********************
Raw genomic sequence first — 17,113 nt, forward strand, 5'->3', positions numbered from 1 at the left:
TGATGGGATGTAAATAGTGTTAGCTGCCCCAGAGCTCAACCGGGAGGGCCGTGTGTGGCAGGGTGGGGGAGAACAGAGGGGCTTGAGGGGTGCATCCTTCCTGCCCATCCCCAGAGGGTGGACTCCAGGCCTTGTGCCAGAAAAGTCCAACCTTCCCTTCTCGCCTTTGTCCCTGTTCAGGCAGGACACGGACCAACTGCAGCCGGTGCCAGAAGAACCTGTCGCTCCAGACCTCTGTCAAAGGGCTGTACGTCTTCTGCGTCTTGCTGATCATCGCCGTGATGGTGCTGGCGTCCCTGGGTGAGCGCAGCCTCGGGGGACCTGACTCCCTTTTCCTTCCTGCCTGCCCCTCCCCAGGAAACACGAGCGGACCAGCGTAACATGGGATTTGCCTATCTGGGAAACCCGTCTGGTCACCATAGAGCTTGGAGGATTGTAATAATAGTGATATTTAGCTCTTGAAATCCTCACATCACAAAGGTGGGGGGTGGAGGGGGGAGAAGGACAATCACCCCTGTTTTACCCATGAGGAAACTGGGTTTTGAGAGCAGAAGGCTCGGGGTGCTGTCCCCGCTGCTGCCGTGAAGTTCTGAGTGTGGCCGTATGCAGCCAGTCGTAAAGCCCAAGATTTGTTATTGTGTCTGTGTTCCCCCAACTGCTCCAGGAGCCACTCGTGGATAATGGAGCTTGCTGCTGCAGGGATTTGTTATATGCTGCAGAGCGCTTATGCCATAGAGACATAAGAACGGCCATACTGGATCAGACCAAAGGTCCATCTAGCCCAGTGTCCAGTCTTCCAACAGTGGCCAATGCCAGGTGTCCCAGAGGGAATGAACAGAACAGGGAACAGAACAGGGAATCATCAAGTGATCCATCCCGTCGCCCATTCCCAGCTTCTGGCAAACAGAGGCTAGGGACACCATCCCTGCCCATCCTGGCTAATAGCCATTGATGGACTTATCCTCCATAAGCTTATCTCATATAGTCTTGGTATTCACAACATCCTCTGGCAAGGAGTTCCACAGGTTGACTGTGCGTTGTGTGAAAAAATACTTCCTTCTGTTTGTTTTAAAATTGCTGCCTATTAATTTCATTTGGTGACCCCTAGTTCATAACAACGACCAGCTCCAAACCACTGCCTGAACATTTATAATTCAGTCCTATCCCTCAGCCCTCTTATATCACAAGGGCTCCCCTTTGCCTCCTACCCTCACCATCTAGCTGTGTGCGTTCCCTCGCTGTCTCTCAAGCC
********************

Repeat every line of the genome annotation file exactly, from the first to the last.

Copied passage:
Raw genomic sequence first — 17,113 nt, forward strand, 5'->3', positions numbered from 1 at the left:
TGATGGGATGTAAATAGTGTTAGCTGCCCCAGAGCTCAACCGGGAGGGCCGTGTGTGGCAGGGTGGGGGAGAACAGAGGGGCTTGAGGGGTGCATCCTTCCTGCCCATCCCCAGAGGGTGGACTCCAGGCCTTGTGCCAGAAAAGTCCAACCTTCCCTTCTCGCCTTTGTCCCTGTTCAGGCAGGACACGGACCAACTGCAGCCGGTGCCAGAAGAACCTGTCGCTCCAGACCTCTGTCAAAGGGCTGTACGTCTTCTGCGTCTTGCTGATCATCGCCGTGATGGTGCTGGCGTCCCTGGGTGAGCGCAGCCTCGGGGGACCTGACTCCCTTTTCCTTCCTGCCTGCCCCTCCCCAGGAAACACGAGCGGACCAGCGTAACATGGGATTTGCCTATCTGGGAAACCCGTCTGGTCACCATAGAGCTTGGAGGATTGTAATAATAGTGATATTTAGCTCTTGAAATCCTCACATCACAAAGGTGGGGGGTGGAGGGGGGAGAAGGACAATCACCCCTGTTTTACCCATGAGGAAACTGGGTTTTGAGAGCAGAAGGCTCGGGGTGCTGTCCCCGCTGCTGCCGTGAAGTTCTGAGTGTGGCCGTATGCAGCCAGTCGTAAAGCCCAAGATTTGTTATTGTGTCTGTGTTCCCCCAACTGCTCCAGGAGCCACTCGTGGATAATGGAGCTTGCTGCTGCAGGGATTTGTTATATGCTGCAGAGCGCTTATGCCATAGAGACATAAGAACGGCCATACTGGATCAGACCAAAGGTCCATCTAGCCCAGTGTCCAGTCTTCCAACAGTGGCCAATGCCAGGTGTCCCAGAGGGAATGAACAGAACAGGGAACAGAACAGGGAATCATCAAGTGATCCATCCCGTCGCCCATTCCCAGCTTCTGGCAAACAGAGGCTAGGGACACCATCCCTGCCCATCCTGGCTAATAGCCATTGATGGACTTATCCTCCATAAGCTTATCTCATATAGTCTTGGTATTCACAACATCCTCTGGCAAGGAGTTCCACAGGTTGACTGTGCGTTGTGTGAAAAAATACTTCCTTCTGTTTGTTTTAAAATTGCTGCCTATTAATTTCATTTGGTGACCCCTAGTTCATAACAACGACCAGCTCCAAACCACTGCCTGAACATTTATAATTCAGTCCTATCCCTCAGCCCTCTTATATCACAAGGGCTCCCCTTTGCCTCCTACCCTCACCATCTAGCTGTGTGCGTTCCCTCGCTGTCTCTCAAGCC